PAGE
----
Asia: Laos: Laotian Laap (Spicy Salad)






Laotian Laap (Spicy Salad)


Laap is a signature dish of Laos and served on special occasions such as wedding or Baci ceremonies which can be any special event in a person’s life. In Lao language, “laap” means luck or good fortune. It is a special dish because it contains meat, which is very expensive for Lao people. Laap is served cold making it perfect for celebrations that can last for several days. One such celebration occurs when a baby is born. Friends come to the house of the new parents, eat laap, and play a betting card game which can go on for several days. The money won from playing cards goes toward the baby’s future.



1 tsp butter

4 tbs glutinous rice (aka sticky or sweet rice)

1 small lemon grass, diced

2 fresh Kaffir leaves (bay leaves with a little lime zest may be used as a substitute)

10 shallots, thinly sliced

1 or 2 garlic cloves, diced

1 lb minced cooked chicken (pork or beef can be substituted)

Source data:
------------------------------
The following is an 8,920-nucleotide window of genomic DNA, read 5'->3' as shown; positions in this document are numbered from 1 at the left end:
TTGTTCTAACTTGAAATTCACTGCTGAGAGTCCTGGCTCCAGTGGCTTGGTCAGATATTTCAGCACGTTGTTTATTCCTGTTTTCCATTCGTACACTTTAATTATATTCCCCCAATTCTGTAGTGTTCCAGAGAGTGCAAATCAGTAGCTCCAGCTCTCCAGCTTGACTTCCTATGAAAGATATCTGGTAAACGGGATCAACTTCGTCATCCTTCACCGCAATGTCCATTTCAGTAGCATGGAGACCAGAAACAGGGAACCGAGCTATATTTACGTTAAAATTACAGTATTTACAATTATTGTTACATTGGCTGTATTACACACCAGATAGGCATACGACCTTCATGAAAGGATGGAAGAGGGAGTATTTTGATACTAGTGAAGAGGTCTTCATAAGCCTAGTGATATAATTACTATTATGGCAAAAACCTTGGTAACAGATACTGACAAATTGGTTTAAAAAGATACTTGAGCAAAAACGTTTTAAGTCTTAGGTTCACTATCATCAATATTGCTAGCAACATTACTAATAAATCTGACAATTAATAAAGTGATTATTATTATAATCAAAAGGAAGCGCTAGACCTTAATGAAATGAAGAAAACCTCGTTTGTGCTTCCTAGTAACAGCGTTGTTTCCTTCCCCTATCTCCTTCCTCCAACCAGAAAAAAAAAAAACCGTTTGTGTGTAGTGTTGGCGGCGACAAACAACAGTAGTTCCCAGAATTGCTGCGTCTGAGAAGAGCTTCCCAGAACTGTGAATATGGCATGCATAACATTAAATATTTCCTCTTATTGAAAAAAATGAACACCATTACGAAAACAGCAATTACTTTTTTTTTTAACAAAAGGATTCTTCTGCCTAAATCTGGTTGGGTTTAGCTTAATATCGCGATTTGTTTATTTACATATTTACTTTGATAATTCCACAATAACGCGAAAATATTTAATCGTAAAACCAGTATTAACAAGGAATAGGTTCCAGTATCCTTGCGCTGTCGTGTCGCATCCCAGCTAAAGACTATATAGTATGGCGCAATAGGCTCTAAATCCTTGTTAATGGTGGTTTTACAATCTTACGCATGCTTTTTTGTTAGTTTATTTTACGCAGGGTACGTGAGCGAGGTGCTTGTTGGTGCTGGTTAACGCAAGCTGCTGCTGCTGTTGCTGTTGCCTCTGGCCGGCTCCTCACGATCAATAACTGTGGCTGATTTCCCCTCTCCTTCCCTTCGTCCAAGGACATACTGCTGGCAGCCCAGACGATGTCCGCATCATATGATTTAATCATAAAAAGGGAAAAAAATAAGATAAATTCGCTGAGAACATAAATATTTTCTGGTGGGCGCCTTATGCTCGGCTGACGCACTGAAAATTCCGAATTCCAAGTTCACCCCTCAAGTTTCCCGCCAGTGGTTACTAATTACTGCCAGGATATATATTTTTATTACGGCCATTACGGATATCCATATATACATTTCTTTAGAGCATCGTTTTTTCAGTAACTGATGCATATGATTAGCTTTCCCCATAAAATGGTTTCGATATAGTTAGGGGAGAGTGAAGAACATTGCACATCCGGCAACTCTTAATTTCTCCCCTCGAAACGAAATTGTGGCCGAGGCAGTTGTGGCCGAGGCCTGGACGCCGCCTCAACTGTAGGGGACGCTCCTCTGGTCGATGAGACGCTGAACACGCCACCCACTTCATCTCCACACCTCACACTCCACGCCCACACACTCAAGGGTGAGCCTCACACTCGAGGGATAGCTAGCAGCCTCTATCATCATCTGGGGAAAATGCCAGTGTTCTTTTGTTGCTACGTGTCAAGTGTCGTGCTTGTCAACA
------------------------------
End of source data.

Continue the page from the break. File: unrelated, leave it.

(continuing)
1/2 tbs chili powder

1 tbs fish sauce

3 spring onions, cut in 1-inch pieces

1/4 cup fresh mint leaves

2 tbs cilantro, coarsely chopped

2 cups Chinese cabbage, cucumbers, long beans and/or any fresh vegetables



Heat butter in a wok. Add rice, lemon grass, and kaffir leaves. Stir fry until rice is lightly brown. Remove. With mortar and pestle grind to a course powder. Set aside.

Divide shallots in half. Fry one half with garlic in same pan used to fry the rice. Set aside.

To the minced chicken add bullion powder and salt. Add all the shallots. Add rice, lime juice, chili powder and fish sauce to taste. Toss well.

Just before serving add spring onion, mint leaves, and cilantro and toss lightly. Arrange on serving dish with fresh vegetables on the side.



This recipe calls for glutinous rice, also known as sweet or sticky rice. It has a glue-like or sticky texture and is part of almost any meal in Laos. The recipe also calls for Kaffir lime leaves, the leaves from a bumpy textured lime that’s native to Southeast Asia. The leaves, which add an aromatic, astringent flavor, are often used in Southeast Asian cuisine. Both sticky rice and kaffir limes leaves are available Asian grocery stores.

Author: orenalwpusr

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